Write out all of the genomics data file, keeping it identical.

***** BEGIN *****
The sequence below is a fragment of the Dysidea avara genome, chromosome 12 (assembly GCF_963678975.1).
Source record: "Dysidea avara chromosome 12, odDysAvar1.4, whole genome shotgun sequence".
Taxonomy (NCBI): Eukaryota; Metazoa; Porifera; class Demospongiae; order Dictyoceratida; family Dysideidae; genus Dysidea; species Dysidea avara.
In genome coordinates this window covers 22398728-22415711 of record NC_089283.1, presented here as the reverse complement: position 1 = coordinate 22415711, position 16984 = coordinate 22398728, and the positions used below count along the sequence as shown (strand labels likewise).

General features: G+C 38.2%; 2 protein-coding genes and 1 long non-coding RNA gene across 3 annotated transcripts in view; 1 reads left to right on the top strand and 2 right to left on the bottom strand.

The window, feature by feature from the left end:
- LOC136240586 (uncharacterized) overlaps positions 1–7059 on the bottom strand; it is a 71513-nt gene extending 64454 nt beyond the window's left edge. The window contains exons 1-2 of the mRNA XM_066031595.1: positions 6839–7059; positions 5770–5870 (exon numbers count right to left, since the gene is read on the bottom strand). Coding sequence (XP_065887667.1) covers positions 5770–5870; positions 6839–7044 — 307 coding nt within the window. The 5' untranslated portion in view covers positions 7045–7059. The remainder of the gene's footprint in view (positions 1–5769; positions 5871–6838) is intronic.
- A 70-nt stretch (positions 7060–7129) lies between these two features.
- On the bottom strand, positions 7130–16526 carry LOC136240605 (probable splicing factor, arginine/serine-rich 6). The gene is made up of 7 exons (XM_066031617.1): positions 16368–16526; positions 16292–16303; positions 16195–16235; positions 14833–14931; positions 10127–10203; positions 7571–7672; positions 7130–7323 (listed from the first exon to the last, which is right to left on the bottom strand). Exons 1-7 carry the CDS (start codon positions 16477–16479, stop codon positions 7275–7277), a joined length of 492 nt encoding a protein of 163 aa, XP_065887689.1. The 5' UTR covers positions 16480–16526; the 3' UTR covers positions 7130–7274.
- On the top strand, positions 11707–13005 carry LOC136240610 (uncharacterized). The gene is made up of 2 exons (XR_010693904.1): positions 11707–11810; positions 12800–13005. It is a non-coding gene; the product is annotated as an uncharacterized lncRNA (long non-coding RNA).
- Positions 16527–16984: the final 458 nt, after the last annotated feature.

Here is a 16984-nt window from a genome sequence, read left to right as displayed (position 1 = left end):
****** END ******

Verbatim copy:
The sequence below is a fragment of the Dysidea avara genome, chromosome 12 (assembly GCF_963678975.1).
Source record: "Dysidea avara chromosome 12, odDysAvar1.4, whole genome shotgun sequence".
Taxonomy (NCBI): Eukaryota; Metazoa; Porifera; class Demospongiae; order Dictyoceratida; family Dysideidae; genus Dysidea; species Dysidea avara.
In genome coordinates this window covers 22398728-22415711 of record NC_089283.1, presented here as the reverse complement: position 1 = coordinate 22415711, position 16984 = coordinate 22398728, and the positions used below count along the sequence as shown (strand labels likewise).

General features: G+C 38.2%; 2 protein-coding genes and 1 long non-coding RNA gene across 3 annotated transcripts in view; 1 reads left to right on the top strand and 2 right to left on the bottom strand.

The window, feature by feature from the left end:
- LOC136240586 (uncharacterized) overlaps positions 1–7059 on the bottom strand; it is a 71513-nt gene extending 64454 nt beyond the window's left edge. The window contains exons 1-2 of the mRNA XM_066031595.1: positions 6839–7059; positions 5770–5870 (exon numbers count right to left, since the gene is read on the bottom strand). Coding sequence (XP_065887667.1) covers positions 5770–5870; positions 6839–7044 — 307 coding nt within the window. The 5' untranslated portion in view covers positions 7045–7059. The remainder of the gene's footprint in view (positions 1–5769; positions 5871–6838) is intronic.
- A 70-nt stretch (positions 7060–7129) lies between these two features.
- On the bottom strand, positions 7130–16526 carry LOC136240605 (probable splicing factor, arginine/serine-rich 6). The gene is made up of 7 exons (XM_066031617.1): positions 16368–16526; positions 16292–16303; positions 16195–16235; positions 14833–14931; positions 10127–10203; positions 7571–7672; positions 7130–7323 (listed from the first exon to the last, which is right to left on the bottom strand). Exons 1-7 carry the CDS (start codon positions 16477–16479, stop codon positions 7275–7277), a joined length of 492 nt encoding a protein of 163 aa, XP_065887689.1. The 5' UTR covers positions 16480–16526; the 3' UTR covers positions 7130–7274.
- On the top strand, positions 11707–13005 carry LOC136240610 (uncharacterized). The gene is made up of 2 exons (XR_010693904.1): positions 11707–11810; positions 12800–13005. It is a non-coding gene; the product is annotated as an uncharacterized lncRNA (long non-coding RNA).
- Positions 16527–16984: the final 458 nt, after the last annotated feature.

Here is a 16984-nt window from a genome sequence, read left to right as displayed (position 1 = left end):